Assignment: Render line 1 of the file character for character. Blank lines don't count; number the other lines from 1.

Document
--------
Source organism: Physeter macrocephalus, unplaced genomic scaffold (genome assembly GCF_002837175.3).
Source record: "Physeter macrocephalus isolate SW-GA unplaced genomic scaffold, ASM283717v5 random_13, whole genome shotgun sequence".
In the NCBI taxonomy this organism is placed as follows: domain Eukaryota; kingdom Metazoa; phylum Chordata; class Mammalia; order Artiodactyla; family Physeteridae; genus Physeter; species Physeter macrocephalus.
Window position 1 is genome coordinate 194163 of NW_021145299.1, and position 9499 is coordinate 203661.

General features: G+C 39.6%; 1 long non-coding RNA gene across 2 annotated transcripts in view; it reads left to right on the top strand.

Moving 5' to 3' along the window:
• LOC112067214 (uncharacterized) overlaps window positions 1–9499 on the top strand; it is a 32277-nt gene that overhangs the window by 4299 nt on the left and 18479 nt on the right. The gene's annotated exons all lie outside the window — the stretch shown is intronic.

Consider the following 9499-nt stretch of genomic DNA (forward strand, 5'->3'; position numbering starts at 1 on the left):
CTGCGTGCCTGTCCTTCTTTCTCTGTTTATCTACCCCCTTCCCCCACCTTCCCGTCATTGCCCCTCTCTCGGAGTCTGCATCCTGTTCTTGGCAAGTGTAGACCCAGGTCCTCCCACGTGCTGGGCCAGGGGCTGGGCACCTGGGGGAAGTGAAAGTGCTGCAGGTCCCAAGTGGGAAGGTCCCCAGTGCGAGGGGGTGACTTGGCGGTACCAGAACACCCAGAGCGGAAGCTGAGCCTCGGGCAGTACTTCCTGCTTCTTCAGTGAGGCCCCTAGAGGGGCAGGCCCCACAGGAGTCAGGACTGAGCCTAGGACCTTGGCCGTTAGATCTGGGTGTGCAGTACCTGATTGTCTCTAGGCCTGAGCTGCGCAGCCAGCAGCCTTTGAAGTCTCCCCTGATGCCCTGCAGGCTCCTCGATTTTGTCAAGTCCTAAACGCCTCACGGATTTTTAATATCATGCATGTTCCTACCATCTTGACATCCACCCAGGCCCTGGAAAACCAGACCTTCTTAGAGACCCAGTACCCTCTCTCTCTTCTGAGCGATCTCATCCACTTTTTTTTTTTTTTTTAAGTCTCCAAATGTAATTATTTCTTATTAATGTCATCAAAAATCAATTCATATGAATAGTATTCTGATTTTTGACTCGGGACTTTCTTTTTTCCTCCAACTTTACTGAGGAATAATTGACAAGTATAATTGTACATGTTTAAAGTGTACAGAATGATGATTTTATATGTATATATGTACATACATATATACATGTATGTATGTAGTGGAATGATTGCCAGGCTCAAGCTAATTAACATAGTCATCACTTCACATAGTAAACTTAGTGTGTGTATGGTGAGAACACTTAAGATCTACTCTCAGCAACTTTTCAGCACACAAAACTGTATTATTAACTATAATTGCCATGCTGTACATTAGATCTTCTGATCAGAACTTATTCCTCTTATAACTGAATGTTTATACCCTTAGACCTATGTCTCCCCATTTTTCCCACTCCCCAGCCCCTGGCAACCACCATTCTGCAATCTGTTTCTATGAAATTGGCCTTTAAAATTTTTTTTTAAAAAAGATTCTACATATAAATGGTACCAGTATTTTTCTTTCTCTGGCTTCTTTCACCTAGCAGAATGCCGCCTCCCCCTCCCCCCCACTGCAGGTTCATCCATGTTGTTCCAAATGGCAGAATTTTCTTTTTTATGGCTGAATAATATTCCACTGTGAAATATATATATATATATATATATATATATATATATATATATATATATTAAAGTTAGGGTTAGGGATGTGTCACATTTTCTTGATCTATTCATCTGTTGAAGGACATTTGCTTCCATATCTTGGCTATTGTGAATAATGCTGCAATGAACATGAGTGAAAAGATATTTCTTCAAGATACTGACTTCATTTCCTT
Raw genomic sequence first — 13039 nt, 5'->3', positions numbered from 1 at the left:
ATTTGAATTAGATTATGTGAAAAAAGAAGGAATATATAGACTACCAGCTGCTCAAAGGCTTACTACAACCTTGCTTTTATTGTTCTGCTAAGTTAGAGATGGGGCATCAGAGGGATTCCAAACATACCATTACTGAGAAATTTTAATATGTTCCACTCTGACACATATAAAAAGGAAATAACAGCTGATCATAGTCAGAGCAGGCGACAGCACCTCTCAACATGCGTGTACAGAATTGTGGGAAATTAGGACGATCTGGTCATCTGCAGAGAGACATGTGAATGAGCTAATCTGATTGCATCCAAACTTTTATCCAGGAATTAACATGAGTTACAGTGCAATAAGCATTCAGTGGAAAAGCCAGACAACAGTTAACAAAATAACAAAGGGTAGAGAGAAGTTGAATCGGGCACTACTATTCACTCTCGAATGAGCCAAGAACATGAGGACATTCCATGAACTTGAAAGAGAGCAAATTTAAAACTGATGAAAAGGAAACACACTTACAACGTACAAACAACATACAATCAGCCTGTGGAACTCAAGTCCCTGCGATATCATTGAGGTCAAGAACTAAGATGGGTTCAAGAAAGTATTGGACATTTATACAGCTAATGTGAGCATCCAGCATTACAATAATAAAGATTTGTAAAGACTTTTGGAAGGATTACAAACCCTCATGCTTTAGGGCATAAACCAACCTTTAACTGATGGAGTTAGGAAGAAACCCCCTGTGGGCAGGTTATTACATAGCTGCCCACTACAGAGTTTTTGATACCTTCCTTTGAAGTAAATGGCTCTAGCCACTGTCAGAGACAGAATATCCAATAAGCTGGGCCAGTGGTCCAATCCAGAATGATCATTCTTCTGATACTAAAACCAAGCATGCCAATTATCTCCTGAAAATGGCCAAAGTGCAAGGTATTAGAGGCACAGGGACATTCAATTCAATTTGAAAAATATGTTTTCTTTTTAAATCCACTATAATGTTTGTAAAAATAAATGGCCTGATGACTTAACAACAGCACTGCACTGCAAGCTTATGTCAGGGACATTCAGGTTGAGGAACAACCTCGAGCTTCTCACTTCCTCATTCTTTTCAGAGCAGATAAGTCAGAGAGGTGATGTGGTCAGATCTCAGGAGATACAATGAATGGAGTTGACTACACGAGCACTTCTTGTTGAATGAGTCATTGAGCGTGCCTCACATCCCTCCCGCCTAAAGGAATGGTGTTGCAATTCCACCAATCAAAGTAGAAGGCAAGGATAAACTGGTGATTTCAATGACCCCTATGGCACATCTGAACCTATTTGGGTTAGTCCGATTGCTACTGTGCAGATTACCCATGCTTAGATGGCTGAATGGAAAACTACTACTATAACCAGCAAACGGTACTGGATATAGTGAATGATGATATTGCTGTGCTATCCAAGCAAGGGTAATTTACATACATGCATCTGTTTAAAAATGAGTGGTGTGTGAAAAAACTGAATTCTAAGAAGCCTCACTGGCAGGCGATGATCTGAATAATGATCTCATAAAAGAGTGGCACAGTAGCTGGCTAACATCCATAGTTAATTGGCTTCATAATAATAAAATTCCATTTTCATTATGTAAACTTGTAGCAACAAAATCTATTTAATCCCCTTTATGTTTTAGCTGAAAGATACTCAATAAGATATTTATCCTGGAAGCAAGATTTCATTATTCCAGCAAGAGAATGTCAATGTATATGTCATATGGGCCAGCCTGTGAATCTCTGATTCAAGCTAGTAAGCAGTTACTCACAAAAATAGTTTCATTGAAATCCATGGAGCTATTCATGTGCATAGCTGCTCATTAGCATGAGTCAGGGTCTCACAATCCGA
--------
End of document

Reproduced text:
Source organism: Physeter macrocephalus, unplaced genomic scaffold (genome assembly GCF_002837175.3).